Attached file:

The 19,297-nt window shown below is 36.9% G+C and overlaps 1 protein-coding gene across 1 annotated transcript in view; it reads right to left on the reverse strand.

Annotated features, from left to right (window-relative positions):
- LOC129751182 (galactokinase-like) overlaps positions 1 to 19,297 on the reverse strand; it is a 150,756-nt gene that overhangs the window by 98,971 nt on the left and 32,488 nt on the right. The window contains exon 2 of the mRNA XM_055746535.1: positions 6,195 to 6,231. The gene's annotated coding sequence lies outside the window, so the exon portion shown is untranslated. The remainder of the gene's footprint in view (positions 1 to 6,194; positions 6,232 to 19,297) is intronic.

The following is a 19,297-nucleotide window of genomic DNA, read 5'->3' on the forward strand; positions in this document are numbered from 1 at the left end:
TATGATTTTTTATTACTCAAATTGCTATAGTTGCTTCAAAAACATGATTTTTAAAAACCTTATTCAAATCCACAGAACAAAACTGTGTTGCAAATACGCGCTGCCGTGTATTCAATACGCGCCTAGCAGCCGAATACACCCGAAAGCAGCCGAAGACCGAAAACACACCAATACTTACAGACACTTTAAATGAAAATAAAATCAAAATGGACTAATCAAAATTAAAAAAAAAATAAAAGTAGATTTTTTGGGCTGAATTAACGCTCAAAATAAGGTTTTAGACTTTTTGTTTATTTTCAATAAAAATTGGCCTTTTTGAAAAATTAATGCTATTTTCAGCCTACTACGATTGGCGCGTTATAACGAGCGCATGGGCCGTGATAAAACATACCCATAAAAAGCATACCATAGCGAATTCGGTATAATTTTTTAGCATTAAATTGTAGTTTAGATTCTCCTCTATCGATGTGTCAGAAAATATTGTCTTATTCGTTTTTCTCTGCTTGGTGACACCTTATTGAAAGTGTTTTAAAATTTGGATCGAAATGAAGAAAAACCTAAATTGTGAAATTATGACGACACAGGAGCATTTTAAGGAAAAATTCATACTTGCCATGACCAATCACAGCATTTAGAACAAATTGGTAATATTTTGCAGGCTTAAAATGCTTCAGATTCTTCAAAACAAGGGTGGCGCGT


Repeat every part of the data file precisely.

The 19,297-nt window shown below is 36.9% G+C and overlaps 1 protein-coding gene across 1 annotated transcript in view; it reads right to left on the reverse strand.

Annotated features, from left to right (window-relative positions):
- LOC129751182 (galactokinase-like) overlaps positions 1 to 19,297 on the reverse strand; it is a 150,756-nt gene that overhangs the window by 98,971 nt on the left and 32,488 nt on the right. The window contains exon 2 of the mRNA XM_055746535.1: positions 6,195 to 6,231. The gene's annotated coding sequence lies outside the window, so the exon portion shown is untranslated. The remainder of the gene's footprint in view (positions 1 to 6,194; positions 6,232 to 19,297) is intronic.

The following is a 19,297-nucleotide window of genomic DNA, read 5'->3' on the forward strand; positions in this document are numbered from 1 at the left end:
TATGATTTTTTATTACTCAAATTGCTATAGTTGCTTCAAAAACATGATTTTTAAAAACCTTATTCAAATCCACAGAACAAAACTGTGTTGCAAATACGCGCTGCCGTGTATTCAATACGCGCCTAGCAGCCGAATACACCCGAAAGCAGCCGAAGACCGAAAACACACCAATACTTACAGACACTTTAAATGAAAATAAAATCAAAATGGACTAATCAAAATTAAAAAAAAAATAAAAGTAGATTTTTTGGGCTGAATTAACGCTCAAAATAAGGTTTTAGACTTTTTGTTTATTTTCAATAAAAATTGGCCTTTTTGAAAAATTAATGCTATTTTCAGCCTACTACGATTGGCGCGTTATAACGAGCGCATGGGCCGTGATAAAACATACCCATAAAAAGCATACCATAGCGAATTCGGTATAATTTTTTAGCATTAAATTGTAGTTTAGATTCTCCTCTATCGATGTGTCAGAAAATATTGTCTTATTCGTTTTTCTCTGCTTGGTGACACCTTATTGAAAGTGTTTTAAAATTTGGATCGAAATGAAGAAAAACCTAAATTGTGAAATTATGACGACACAGGAGCATTTTAAGGAAAAATTCATACTTGCCATGACCAATCACAGCATTTAGAACAAATTGGTAATATTTTGCAGGCTTAAAATGCTTCAGATTCTTCAAAACAAGGGTGGCGCGT